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Urban Agriculture Blossoms in Kansas City after Passage of Farm-Friendly Zoning Ordinance

April 17, 2014 |

Photos courtesy of Cultivate Kansas City. Photo credit: Ami Freeberg.

Photos courtesy of Cultivate Kansas City. Photo credit: Ami Freeberg.

“Farm” is no longer a four-letter word in Kansas City—and it hasn’t been since 2010 when the city passed a zoning ordinance allowing citizens to grow food in residential areas. Prior to the ordinance, it was illegal to grow food for profit in areas zoned residential. This made operations difficult for urban farmers, especially those whose business models revolved around growing food within the communities they sold to.

Kansas City urban farmer and educator Steve Mann played an integral part in the passage of the ordinance, along with other leaders in Kansas City’s sustainable agriculture movement. Mann, who is the site developer for the sustainable agriculture nonprofit Cultivate Kansas City and a gardening educator for Food Not Lawns Kansas City, says that both farmers and city officials were eager to work together to make Kansas City more urban farm-friendly.

“All the people involved in urban agriculture saw the need to modify the rules so that we could increase production in neighborhoods, so people could walk down the street and get tomatoes for dinner,” says Mann. “It’s a pretty simple thing to put food production right where people live.”

The new ordinance divided urban agriculture into four categories: home gardens, community gardens, crop agriculture, and CSA farms. The definitions of these categories are relatively self-explanatory. A home garden is classified as a garden located on-site where the individual maintaining it lives. A community garden is maintained by a group of individuals gardening for personal consumption, sale, or donation. Crop agriculture is growing and harvesting food for sale at an off-site location (or on-site with special permits). And a CSA is growing and harvesting food for shareholder consumption.

Since the passage of the ordinance, urban agriculture operations in Kansas City have proliferated as abundantly as the crops they grow.  Specifically, Mann has noticed a few emerging trends in Kansas City, like the involvement of more young women, a growing interest in indoor agriculture methods like aquaponics, and an increasing number of urban agriculture nonprofit organizations. Mann himself works for the nonprofit Cultivate Kansas City, an organization acting as a catalyst for the production and consumption of local food in Kansas City.

BoysGrow is another noteworthy urban agriculture nonprofit, says Mann. The organization teaches young men from urban areas about farming and entrepreneurship and is especially well-known in the Kansas City area for the value-added products it sells. Through its youth work program, BoysGrow trains young men in the growth, harvest, and sale of crops both in their original form and in value-added products like salsa, BBQ sauce, and ketchup.

With the mission of establishing sustainable communities in the most difficult and overlooked places on earth, the Urban Farming Guys are another nonprofit changing the landscape of Kansas City for the better. The organization, which is comprised of a group of self-proclaimed “urban pioneers,” has moved into one of the most dangerous neighborhoods in Kansas City (and the country), the Lykins Neighborhood. Amazingly enough, since they began their urban agriculture experiment in this neighborhood, crime rates have dropped over 20%.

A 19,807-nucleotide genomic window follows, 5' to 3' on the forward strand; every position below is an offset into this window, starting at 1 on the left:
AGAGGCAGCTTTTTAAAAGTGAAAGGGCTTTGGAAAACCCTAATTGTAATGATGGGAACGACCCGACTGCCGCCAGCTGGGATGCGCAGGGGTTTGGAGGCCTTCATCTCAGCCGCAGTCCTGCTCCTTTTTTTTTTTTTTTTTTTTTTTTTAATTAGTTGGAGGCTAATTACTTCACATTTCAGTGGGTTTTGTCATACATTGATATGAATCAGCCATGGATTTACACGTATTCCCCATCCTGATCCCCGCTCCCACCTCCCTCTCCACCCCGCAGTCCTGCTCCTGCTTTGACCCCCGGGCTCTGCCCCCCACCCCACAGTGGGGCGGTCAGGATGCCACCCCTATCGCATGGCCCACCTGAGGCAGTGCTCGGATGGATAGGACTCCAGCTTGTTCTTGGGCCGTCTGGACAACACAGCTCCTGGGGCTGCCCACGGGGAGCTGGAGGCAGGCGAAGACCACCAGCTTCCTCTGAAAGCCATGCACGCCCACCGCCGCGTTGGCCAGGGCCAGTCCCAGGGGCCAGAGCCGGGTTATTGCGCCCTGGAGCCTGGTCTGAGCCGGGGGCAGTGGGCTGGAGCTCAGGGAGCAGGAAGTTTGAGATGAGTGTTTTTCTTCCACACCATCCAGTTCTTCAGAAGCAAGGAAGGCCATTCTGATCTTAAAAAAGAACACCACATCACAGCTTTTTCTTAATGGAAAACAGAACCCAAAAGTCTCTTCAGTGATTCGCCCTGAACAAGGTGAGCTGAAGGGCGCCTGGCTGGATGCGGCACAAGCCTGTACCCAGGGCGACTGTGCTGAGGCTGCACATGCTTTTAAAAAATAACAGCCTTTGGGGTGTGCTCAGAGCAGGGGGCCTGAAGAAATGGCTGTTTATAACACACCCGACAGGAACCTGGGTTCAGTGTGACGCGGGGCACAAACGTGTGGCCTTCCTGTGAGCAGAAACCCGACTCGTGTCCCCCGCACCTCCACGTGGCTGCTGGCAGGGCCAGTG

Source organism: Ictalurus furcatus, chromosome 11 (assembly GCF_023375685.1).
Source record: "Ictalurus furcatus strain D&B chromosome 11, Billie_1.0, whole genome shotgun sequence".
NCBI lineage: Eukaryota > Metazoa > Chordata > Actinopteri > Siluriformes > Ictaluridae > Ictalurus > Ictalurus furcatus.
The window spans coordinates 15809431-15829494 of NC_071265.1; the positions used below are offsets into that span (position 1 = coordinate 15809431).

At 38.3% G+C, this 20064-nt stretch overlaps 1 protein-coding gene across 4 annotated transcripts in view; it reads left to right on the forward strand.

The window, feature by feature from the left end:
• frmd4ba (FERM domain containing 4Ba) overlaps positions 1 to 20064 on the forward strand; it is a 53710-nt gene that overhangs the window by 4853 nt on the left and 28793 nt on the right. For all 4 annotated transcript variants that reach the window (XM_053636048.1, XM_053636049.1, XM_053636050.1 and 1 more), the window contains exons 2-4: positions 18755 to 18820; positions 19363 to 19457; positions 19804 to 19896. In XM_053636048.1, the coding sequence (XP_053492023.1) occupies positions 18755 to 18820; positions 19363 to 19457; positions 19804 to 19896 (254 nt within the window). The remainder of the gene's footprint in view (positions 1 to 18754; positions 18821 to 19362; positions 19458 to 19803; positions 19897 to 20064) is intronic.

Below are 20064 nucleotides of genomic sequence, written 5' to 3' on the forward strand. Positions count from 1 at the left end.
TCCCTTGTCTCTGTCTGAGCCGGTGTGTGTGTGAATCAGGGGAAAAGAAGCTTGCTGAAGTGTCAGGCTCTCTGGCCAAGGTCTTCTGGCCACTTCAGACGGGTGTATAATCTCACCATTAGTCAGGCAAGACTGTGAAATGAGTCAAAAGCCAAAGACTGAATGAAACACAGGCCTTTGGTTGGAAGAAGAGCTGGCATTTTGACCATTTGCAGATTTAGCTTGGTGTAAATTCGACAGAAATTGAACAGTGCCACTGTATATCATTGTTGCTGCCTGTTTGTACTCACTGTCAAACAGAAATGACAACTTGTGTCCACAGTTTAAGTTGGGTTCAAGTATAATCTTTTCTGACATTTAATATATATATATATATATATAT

According to Mann, safer communities are a natural benefit of practicing community agriculture in urban areas. “People are outside, they’re seeing what’s going on. Criminals don’t like that. They don’t like people around when they do their stuff. So it’s helping a lot in that regard,” says Mann.

The growth of urban agriculture in Kansas City is also benefitting the community by putting empty lots to good use. Mann says Kansas City currently has over 3,000 empty lots and the city spends close to $300 a year on each lot to mow and maintain it. Understandably, the city is actively looking for ways to utilize these lots that save money and contribute positively to the community. Using the lots for urban agriculture is an obvious solution. The city has even received funding from the EPA to test urban lots for contaminants that would make them unsuitable for farming.

Mann believes urban agriculture will become an increasingly important component of Kansas City’s economy in coming years, although there are still a few barriers to transcend. The main barrier relates to people’s perception about the price of food. Years of agricultural subsidies, says Mann, have left some consumers with a distorted idea of what food should cost. More and more consumers, however, are aware of the benefits of local food, and this gives urban farmers like Mann hope.

“I think in the future it’s going to be more and more economically viable to be an urban farmer. There’s a huge movement to “buy local” that we’re seeing, and it’s only getting bigger. As people realize and see what’s going on, they embrace that “buy local” philosophy. So they will support farmers and they’ll even pay a little more even though they could go to a grocery chain and buy it cheaper. It’s about values—this is all about people’s values.”

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